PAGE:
• With Pandas_Alive, creating stunning, animated visualizations is as easy as calling df.plot_animated()

  • Also supports: GeoSpatialData with geopandas, basemaps with contextily, writing to GIF in memory (no external dependencies), progress bars with tqdm

  • Since release 3 weeks ago, Pandas-Alive has been downloaded over 11,000 times off PyPI which is absolutely unreal

  • Comes with visuals :)



Brian #5: How To Use the Python Map Function




  • Kathryn Hancox

  • map() is so useful, but not obvious to people coming from other languages. If you don’t use it much, that’s fine, but it’s nice to review occasionally because it does more than I originally gave it credit for.

  • This tutorial walks through:

    • Normal map use with a lambda function applied to a list.

    • Using user defined functions.

      • Actually this bit is more confusing than it needs to be as it has a function returning a map object, which is kinda weird in the particular circumstance. But doesn’t detract from the rest too much.


    • Using built in functions to map.

    • Using functions that take more than one argument and using map across multiple iterables.


  • Takeaways

    • map() only applies the function one element at a time during iteration, so it’s efficient with large data sets and with sequences that won’t reach the end.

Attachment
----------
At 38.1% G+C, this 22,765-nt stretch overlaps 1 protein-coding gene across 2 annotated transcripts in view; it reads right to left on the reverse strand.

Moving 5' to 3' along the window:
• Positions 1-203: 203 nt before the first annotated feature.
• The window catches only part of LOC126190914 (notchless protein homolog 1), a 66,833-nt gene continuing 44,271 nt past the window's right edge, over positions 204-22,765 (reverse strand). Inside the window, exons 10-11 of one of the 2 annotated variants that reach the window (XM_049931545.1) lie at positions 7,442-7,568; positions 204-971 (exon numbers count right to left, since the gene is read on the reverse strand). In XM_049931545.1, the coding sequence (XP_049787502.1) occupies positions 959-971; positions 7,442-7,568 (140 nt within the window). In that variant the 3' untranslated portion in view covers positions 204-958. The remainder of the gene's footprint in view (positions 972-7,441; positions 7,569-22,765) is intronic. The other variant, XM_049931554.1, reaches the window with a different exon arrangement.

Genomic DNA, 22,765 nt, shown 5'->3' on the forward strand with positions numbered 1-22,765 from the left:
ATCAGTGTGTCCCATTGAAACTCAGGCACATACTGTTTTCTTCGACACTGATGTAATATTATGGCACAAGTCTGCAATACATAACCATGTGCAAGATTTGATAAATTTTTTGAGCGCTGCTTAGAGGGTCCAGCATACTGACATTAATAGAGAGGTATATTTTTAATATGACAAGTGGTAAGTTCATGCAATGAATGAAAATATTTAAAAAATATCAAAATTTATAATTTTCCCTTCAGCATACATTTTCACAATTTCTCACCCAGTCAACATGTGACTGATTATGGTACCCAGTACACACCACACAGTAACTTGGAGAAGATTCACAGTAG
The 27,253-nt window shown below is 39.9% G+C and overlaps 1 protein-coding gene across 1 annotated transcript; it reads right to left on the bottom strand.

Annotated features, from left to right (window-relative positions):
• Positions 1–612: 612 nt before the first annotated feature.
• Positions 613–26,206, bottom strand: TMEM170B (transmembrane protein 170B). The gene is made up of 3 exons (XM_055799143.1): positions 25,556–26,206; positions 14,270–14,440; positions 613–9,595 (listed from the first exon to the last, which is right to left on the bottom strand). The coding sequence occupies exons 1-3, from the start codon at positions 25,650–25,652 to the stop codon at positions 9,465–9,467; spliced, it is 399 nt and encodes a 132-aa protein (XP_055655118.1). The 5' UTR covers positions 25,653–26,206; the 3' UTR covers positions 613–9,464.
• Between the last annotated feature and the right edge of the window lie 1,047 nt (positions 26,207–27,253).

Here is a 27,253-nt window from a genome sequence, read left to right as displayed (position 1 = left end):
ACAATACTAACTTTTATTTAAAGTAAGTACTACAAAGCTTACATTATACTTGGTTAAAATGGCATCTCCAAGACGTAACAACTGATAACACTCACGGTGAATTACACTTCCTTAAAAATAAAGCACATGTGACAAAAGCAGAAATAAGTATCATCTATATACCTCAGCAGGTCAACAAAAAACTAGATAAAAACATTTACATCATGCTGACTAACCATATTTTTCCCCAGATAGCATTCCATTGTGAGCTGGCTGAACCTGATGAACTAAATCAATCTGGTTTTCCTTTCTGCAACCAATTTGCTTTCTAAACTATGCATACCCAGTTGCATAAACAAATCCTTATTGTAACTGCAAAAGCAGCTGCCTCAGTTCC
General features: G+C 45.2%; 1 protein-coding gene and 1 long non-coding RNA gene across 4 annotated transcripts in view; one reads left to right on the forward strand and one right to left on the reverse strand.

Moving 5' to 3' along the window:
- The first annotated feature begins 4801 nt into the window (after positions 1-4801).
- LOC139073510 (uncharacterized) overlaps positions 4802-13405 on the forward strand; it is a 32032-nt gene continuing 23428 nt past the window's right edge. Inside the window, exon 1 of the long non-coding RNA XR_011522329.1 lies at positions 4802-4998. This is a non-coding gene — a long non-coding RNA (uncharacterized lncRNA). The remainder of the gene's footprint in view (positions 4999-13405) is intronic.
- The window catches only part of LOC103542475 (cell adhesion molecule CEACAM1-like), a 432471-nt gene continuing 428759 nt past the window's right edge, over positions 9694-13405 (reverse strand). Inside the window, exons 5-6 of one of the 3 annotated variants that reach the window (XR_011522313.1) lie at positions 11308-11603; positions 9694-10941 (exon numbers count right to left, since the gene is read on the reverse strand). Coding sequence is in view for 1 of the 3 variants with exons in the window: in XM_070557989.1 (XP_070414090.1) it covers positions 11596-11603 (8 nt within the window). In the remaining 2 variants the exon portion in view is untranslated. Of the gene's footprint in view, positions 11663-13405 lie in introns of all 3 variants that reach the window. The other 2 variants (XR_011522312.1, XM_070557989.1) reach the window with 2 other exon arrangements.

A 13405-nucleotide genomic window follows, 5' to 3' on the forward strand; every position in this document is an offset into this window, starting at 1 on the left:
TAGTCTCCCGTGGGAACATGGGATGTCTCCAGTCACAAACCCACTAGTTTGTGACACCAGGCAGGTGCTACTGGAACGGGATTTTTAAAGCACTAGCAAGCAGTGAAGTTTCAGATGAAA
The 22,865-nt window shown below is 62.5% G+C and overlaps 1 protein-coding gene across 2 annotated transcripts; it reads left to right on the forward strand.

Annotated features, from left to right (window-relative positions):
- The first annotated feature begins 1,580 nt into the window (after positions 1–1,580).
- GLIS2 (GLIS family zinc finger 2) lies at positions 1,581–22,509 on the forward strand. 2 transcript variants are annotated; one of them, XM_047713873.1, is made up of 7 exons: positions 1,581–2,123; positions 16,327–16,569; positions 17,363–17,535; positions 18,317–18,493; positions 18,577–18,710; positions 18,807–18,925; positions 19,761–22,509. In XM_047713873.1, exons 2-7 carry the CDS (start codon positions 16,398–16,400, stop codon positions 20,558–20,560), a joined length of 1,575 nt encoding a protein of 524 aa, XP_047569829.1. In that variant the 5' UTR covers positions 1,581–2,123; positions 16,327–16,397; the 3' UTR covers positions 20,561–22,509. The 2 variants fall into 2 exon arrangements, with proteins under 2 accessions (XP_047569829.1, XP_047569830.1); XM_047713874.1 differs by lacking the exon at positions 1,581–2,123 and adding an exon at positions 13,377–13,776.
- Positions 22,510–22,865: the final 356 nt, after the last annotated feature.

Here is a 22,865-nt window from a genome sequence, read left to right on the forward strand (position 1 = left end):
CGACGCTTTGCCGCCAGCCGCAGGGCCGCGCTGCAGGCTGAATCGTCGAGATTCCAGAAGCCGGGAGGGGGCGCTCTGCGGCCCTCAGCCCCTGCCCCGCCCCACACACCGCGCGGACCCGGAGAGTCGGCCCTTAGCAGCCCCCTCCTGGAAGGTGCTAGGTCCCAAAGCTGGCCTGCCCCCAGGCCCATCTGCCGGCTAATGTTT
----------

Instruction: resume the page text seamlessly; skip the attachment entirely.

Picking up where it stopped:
• Remember you can use lambdas, built in functions, and you own functions with map.

    • You can use functions that take multiple arguments, but that requires passing in multiple iterables, one for each function argument.

    • Comprehensions are often just as useful, especially for small data sets, but don’t forget about map.




Michael #6: Version your SQL schemas with git + automatically migrate them




  • automigrate project

  • Automigrate is a command-line tool for SQL migrations. Unlike other migration tools, it uses git history to do diffs on create table statements instead of forcing you to write up/down diffs for every change.

  • This tool doesn't make you write & manage a giant folder of up/down migrations. It uses git history to infer them instead, and to version production databases.

  • Not as nice as alembic (even though it portrays itself otherwise). But if you are writing DDL by hand, this is much better!

  • Speaking of which: Generate ORM definitions from SQL: Experimental sqlalchemy generator in sa_harness.py. Try it out with:



python -m automig.lib.sa_harness 'test/schema/*.sql'


Extras:



Michael:




  • Get notified of release for new courses at training.talkpython.fm/getnotified

    • Excel to Python

    • Getting Started in Data Science

    • Python Memory Management and Tips

    • Getting started with Git

    • Python Design Patterns




Jokes!



“Engineers remove dead code after dropping a feature flag”, Sir Frank Bernard Dicksee, 1893, Oil on canvas



“CSS without comments”, Pablo Picasso, 1912



“Experienced developer deploys hotfix on production”, Francisco Goya, Oil on canvas, circa 1788